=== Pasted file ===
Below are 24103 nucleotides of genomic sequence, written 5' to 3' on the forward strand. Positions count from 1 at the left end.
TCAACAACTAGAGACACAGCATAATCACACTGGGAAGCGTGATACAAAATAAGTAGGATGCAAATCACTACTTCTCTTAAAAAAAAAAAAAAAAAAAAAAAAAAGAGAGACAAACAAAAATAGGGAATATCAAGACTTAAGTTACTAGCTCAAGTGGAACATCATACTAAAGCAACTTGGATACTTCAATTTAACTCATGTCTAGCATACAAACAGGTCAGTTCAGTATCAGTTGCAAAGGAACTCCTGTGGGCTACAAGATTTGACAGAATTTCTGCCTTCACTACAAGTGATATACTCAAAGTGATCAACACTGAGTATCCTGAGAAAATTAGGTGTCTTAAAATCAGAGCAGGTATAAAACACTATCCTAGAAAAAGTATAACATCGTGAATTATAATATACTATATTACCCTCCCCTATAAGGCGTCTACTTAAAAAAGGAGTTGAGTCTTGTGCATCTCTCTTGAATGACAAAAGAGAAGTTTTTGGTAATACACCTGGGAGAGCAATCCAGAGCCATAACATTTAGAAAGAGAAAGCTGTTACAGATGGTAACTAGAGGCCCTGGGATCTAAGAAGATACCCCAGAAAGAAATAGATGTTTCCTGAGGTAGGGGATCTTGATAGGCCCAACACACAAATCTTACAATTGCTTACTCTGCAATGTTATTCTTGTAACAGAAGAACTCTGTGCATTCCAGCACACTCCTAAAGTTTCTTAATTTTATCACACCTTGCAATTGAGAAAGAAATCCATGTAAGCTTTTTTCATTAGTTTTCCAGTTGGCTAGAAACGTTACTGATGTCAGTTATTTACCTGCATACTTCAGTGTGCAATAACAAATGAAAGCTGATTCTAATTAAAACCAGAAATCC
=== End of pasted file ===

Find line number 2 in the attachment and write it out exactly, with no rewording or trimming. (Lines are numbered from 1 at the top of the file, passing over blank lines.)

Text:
TCAACAACTAGAGACACAGCATAATCACACTGGGAAGCGTGATACAAAATAAGTAGGATGCAAATCACTACTTCTCTTAAAAAAAAAAAAAAAAAAAAAAAAAAGAGAGACAAACAAAAATAGGGAATATCAAGACTTAAGTTACTAGCTCAAGTGGAACATCATACTAAAGCAACTTGGATACTTCAATTTAACTCATGTCTAGCATACAAACAGGTCAGTTCAGTATCAGTTGCAAAGGAACTCCTGTGGGCTACAAGATTTGACAGAATTTCTGCCTTCACTACAAGTGATATACTCAAAGTGATCAACACTGAGTATCCTGAGAAAATTAGGTGTCTTAAAATCAGAGCAGGTATAAAACACTATCCTAGAAAAAGTATAACATCGTGAATTATAATATACTATATTACCCTCCCCTATAAGGCGTCTACTTAAAAAAGGAGTTGAGTCTTGTGCATCTCTCTTGAATGACAAAAGAGAAGTTTTTGGTAATACACCTGGGAGAGCAATCCAGAGCCATAACATTTAGAAAGAGAAAGCTGTTACAGATGGTAACTAGAGGCCCTGGGATCTAAGAAGATACCCCAGAAAGAAATAGATGTTTCCTGAGGTAGGGGATCTTGATAGGCCCAACACACAAATCTTACAATTGCTTACTCTGCAATGTTATTCTTGTAACAGAAGAACTCTGTGCATTCCAGCACACTCCTAAAGTTTCTTAATTTTATCACACCTTGCAATTGAGAAAGAAATCCATGTAAGCTTTTTTCATTAGTTTTCCAGTTGGCTAGAAACGTTACTGATGTCAGTTATTTACCTGCATACTTCAGTGTGCAATAACAAATGAAAGCTGATTCTAATTAAAACCAGAAATCC